|US4512455 *||Oct 3, 1983||Apr 23, 1985||Rca Corporation||Disc turnover device|
|US4561819 *||Feb 15, 1984||Dec 31, 1985||Ironica, Inc.||Flat article conveyor|
|US4591044 *||Jan 29, 1985||May 27, 1986||Dainippon Screen Mfg. Co. Ltd.||Apparatus for feeding wafers and the like|
|US4643129 *||Sep 13, 1985||Feb 17, 1987||Ets Energy Technology Systems Inc.||System for the treatment of edge supported substrates|
|US4727980 *||Mar 25, 1987||Mar 1, 1988||Aisin Seiki Kabushiki Kaisha||Apparatus for conveying the material to be sewn|
|US4754867 *||Sep 19, 1986||Jul 5, 1988||Zenith Electronics Corporation||Automated belt drive for PC board feed apparatus|
|US4793463 *||Nov 16, 1987||Dec 27, 1988||Allied Automation Systems, Inc.||Turnover device|
|US4823940 *||Jan 15, 1988||Apr 25, 1989||Schuyler Dynamics||Flat article conveyor|
|US4844231 *||Sep 1, 1987||Jul 4, 1989||Sony Corporation||Roller conveyer system|
|US4874081 *||Nov 2, 1988||Oct 17, 1989||Nihon Den-Netsu Keiki Co., Ltd.||Device for transferring printed circuit board|
|US4890717 *||Apr 20, 1988||Jan 2, 1990||Allied Automation Systems, Inc.||Wheel turnover device|
|US4936437 *||Jan 9, 1989||Jun 26, 1990||Gearhart Clarence R||Board inverting apparatus|
|US4967898 *||Jun 2, 1989||Nov 6, 1990||Fael S.A.||Conveyor apparatus for the transport of sheet metal blanks|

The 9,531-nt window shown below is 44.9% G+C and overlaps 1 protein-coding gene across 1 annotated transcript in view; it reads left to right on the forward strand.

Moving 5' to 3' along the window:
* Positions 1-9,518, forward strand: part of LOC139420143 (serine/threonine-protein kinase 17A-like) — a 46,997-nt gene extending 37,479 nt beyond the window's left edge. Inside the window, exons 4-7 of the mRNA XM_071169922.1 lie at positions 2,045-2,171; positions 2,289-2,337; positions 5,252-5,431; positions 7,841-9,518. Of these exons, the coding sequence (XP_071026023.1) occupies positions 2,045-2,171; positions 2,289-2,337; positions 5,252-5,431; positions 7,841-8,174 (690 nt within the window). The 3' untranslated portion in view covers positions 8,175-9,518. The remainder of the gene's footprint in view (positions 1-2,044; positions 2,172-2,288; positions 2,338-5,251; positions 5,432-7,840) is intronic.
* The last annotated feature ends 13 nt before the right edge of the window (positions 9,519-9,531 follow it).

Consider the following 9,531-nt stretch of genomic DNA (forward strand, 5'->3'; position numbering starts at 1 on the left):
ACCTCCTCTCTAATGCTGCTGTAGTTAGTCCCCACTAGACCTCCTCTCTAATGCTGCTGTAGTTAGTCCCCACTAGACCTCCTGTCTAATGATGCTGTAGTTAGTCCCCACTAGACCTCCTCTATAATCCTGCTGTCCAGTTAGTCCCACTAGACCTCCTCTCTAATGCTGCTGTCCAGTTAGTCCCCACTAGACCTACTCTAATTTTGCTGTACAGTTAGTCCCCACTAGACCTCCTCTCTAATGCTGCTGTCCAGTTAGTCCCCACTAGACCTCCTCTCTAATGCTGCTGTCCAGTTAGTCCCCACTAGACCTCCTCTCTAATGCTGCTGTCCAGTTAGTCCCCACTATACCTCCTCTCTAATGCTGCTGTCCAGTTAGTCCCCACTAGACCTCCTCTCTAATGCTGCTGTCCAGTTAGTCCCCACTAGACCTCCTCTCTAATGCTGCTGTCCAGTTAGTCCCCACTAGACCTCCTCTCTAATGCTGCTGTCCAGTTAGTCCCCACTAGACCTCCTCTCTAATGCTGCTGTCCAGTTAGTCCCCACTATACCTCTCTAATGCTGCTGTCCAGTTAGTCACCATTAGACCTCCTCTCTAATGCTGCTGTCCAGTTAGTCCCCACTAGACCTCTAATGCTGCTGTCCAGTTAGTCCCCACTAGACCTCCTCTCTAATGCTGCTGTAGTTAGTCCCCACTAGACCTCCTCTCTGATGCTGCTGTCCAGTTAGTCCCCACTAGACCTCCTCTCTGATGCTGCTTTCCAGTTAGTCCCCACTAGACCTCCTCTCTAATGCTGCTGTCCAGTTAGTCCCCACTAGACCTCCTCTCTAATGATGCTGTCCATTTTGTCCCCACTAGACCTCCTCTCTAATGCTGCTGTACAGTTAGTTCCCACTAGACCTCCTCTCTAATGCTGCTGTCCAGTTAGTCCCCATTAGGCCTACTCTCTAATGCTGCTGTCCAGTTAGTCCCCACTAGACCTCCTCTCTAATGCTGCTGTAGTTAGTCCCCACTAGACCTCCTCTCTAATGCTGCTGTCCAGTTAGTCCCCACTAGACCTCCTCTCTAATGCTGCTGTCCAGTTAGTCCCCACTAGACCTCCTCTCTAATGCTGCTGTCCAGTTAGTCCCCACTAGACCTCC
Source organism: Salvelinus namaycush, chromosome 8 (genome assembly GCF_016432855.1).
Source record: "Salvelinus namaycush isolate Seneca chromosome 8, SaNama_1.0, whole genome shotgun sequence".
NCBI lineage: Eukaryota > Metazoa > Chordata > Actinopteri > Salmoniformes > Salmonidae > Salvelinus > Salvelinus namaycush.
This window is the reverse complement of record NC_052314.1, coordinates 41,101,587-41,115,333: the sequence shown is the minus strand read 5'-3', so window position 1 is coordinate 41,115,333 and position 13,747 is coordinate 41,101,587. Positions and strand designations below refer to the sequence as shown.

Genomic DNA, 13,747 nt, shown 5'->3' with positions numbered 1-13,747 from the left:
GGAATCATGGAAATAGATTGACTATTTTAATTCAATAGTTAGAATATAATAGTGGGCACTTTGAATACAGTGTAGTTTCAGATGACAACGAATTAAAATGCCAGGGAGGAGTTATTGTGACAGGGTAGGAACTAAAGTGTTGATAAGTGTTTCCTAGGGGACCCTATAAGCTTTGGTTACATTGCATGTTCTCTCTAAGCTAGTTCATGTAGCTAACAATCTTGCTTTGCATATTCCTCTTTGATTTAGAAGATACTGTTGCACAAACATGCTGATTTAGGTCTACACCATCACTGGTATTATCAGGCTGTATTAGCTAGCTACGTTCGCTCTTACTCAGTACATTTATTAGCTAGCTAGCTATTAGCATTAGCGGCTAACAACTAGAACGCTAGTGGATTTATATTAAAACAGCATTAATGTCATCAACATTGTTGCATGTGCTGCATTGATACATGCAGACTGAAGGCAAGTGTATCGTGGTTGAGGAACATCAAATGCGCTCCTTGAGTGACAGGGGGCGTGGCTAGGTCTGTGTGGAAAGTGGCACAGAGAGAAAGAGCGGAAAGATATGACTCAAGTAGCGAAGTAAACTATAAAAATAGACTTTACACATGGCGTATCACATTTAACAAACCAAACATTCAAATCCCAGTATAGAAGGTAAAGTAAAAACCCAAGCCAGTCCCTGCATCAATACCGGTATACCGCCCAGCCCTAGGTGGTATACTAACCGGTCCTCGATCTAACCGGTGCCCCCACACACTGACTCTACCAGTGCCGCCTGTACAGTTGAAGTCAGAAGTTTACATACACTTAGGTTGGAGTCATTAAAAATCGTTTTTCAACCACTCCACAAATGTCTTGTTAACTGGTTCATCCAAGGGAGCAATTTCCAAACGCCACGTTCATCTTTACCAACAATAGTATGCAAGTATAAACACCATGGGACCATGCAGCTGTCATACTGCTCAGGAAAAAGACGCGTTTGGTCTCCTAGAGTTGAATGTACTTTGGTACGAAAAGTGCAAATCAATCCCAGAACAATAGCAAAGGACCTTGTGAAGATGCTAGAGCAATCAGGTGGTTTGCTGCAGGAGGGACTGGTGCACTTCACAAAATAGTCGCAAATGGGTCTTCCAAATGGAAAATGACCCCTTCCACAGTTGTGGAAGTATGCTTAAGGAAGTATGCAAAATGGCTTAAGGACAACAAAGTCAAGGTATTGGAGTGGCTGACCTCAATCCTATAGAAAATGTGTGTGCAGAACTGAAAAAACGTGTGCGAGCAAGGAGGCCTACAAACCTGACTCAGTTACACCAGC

|US4969552 *||May 25, 1989||Nov 13, 1990||Universal Instruments Corporation||Method and apparatus for inverting printed circuit boards|
|US4991984 *||Jun 8, 1989||Feb 12, 1991||Bull Hn Information Systems Inc.||Belt tensioning means for a serial printer|
|DE2205153A1 *||Feb 3, 1972||Aug 9, 1973||Windmoeller & Hoelscher||Transportstrecke zum transportieren von werkstueckpaketen fuer die sackfertigung|
|EP0256926A1 *||Jul 31, 1987||Feb 24, 1988||S G I E Industries S.A.||Accumulation conveyor|
|GB332271A *||Title not available|
|GB2067494A *||Title not available|
|JPS62211208A *||Title not available|
|SU308940A1 *||Title not available|
|WO1986000457A1 *||Jun 28, 1984||Jan 16, 1986||Eastman Kodak Company||Multitrack magnetic head|
|WO1987000580A1 *||Jul 18, 1986||Jan 29, 1987||Orbital Engine Company Proprietary Limited||Timing of fuel injected engines|
|Citing Patent||Filing date||Publication date||Applicant||Title|
|US5566816 *||Oct 11, 1994||Oct 22, 1996||Illinois Tool Works Inc.||Conveying and centering apparatus|